My latin scholar son Thomas would be proud of me: argumentum ad consequentiam meaning X is true/false because of how much I like/dislike its consequences.

So is the report wrong? A listing of things ticked off as Commissioner Broad has done on his blog and Greg O’Connors “telling bad news will only do harm!” is enough to convince me all is not right. Then there’s the report.

I’d like to see leadership from the police and its union that even occasionally acknowledged that they aren’t perfect. Then we’d know that there was a willingness for change. If every problem is minimised as a bad apple or “we’ve already got procedures in place to cover that” or “it was the fault of the other driver” then we can be sure that nothing is changing.

Because the first step in changing a culture or for that matter, a behaviour, is to want to. And that means accepting that what’s going on is wrong.

The police should reflect our tolerant, secular and largely peaceful population. Not the bullying and harassment that is obviously still happening inside the police – even if it’s only in small numbers it’s not good enough. If we can’t trust what they do with each other, how can we trust them to deal with us?

So, sorry sir,  I’ll be issuing you an infringement notice – even one act of carelessness like this can cause a tragedy.

Stephen

Integrative thinking with Judith

Everything can be understood and is explainable. Cause and effect will explain everything we do. So if we put guns in all the police cars then that will deal with the apparently permanent increase in attacks on police. Just as more police officers, tasers, harsher sentences, more prisons, less parole have all reduced crime. Excuse me a modicum of sarcasm. Could it be that these measures actually don’t do anything? Has the crime rate reduced? The uncomfortable demeanour of the police commissioner fronting media on the proposal and John Key’s caution contrasts starkly with the forthright, simplistic “they’re armed more so we have to be” approach of the police union and our minister of police Judith Collins. Why?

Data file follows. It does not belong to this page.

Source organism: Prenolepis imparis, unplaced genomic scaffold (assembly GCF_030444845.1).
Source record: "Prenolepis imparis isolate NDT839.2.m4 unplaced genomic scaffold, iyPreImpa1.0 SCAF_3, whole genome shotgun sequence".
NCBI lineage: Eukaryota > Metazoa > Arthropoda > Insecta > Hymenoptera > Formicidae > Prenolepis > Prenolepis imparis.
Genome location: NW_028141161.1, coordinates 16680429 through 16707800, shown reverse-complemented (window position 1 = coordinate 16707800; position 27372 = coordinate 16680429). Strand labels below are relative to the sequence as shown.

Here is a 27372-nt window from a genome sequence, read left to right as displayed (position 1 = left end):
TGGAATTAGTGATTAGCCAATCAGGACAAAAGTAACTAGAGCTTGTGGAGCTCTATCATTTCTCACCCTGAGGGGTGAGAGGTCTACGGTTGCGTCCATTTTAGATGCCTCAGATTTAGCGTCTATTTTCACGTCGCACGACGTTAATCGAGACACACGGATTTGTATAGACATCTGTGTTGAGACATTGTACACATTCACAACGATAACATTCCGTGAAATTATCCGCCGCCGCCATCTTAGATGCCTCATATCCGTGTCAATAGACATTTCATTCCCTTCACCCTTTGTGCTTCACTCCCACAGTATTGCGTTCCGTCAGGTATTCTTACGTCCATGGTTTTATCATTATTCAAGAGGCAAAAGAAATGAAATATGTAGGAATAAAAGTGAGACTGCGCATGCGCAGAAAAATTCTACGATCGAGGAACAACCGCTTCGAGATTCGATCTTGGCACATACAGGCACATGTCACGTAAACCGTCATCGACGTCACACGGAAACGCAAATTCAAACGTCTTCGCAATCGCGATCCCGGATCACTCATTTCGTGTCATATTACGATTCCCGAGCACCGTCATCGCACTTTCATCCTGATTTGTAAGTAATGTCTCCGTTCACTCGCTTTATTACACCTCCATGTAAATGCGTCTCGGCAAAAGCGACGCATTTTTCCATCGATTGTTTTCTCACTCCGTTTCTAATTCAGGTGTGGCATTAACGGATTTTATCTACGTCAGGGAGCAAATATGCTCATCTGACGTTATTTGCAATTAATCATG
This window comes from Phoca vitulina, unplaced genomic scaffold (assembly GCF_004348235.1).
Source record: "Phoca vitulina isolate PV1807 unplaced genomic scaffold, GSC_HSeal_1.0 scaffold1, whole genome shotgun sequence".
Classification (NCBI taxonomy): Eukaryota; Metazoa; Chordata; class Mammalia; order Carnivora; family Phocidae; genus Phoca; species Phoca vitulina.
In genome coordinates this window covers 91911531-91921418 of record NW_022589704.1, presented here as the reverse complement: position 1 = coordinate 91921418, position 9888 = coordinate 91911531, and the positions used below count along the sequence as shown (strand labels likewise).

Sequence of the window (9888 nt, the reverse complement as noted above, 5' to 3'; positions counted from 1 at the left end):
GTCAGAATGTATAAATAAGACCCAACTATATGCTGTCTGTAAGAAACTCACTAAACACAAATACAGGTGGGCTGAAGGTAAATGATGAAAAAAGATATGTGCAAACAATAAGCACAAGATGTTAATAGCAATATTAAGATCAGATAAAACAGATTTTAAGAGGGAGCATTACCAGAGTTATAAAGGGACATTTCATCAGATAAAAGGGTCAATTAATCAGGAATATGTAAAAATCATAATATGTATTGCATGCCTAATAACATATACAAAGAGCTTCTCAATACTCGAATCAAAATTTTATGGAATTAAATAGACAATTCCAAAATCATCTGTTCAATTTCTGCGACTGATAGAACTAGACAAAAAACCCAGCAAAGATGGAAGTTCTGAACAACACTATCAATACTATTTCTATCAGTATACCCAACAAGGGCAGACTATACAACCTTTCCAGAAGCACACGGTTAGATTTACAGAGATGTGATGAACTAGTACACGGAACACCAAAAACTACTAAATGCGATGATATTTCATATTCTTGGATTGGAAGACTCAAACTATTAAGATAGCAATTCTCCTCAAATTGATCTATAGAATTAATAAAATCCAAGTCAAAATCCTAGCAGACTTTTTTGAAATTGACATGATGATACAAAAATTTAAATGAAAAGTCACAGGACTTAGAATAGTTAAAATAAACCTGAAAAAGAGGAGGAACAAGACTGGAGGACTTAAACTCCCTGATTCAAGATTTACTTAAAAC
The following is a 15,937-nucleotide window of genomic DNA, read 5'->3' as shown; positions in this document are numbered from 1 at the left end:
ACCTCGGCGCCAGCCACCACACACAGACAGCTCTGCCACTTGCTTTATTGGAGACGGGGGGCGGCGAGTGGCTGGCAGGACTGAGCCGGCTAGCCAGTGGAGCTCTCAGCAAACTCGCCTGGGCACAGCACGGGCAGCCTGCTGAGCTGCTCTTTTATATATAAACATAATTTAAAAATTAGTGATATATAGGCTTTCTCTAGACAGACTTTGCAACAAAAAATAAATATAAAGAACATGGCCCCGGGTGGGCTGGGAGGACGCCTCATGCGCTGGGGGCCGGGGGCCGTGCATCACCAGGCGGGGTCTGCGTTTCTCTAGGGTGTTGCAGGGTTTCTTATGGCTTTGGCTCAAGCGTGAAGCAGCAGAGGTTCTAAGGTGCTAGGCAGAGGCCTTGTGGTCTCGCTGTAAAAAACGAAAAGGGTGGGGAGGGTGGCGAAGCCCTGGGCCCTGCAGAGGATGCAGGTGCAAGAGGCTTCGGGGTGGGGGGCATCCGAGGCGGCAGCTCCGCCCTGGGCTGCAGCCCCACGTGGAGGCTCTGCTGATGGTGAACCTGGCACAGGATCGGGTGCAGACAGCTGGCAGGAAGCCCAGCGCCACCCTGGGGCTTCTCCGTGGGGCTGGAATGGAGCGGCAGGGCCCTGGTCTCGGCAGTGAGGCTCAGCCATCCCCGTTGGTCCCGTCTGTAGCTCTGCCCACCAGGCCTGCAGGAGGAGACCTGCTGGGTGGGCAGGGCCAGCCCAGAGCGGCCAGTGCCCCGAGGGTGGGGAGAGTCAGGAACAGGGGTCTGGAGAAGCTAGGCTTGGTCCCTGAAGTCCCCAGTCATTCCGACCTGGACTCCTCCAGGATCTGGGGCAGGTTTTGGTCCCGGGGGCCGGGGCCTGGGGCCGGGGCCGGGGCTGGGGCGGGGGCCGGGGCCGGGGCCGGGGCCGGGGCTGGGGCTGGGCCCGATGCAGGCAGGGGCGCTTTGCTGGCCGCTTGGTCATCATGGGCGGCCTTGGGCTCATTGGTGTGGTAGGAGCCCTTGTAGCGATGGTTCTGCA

The mental models that determine our world view are deeply rooted in beliefs from the last several hundred years where at times we as humans have thought that we were the centre of the universe (literally!), that the solar system was akin to a clock with moving parts, all of which were understandable, that we would eventually understand all things and that cause and effect answer all problems. If that sounds odd ask yourself: have you recently addressed an issue at work with confidence that your understood the problem, and that all was required was some creative thinking around the solution. You might even have congratulated yourself on your creative thinking.

Our police minister has said that she simply waits on a recommendation from the police commissioner and a decision will be made. Well, we know what that recommendation is going to be. So advocacy (sort of) and implementation.

Were any counter views sought or listened to? The prime minister, I would say, but for political reasons he doesn’t want to appear weak on crime. But none are asked for publicly.

So what is wrong with all of this? Integrative thinkers understand the concept of mental models – the world views that shape their thinking, they are open to other world views, in fact, they openly acknowledge that there will be conflicting systems at play. Paradox is embraced. Advocacy is eliminated and replaced with open enquiry. Integrative and strategic thinkers focus on understanding the real problem which may not be linear – in fact it almost never is in intractable problems. If it were, it wouldn’t be intractable.

In government circles there is a phrase “whole of government” which if used properly might head a government to think integratively. Imagine seeing the head of the Ministry of Social Development with the police commissioner at a press conference announcing a series of changes that were to attack crime and disrespect to the police. Maybe that sounds all soft, liberal and do-gooder to you. Maybe it is. But just maybe we might start to resolve something so serious as increased crime. Because so far, we’re doing nothing.

It’s a line of failures brought on by linear thinking and a belief that we know everything so we only need to find more solutions. What’s the problem I say.

If you find yourself thinking: well what would you do about it man?, you’ve done it. Straight to solution.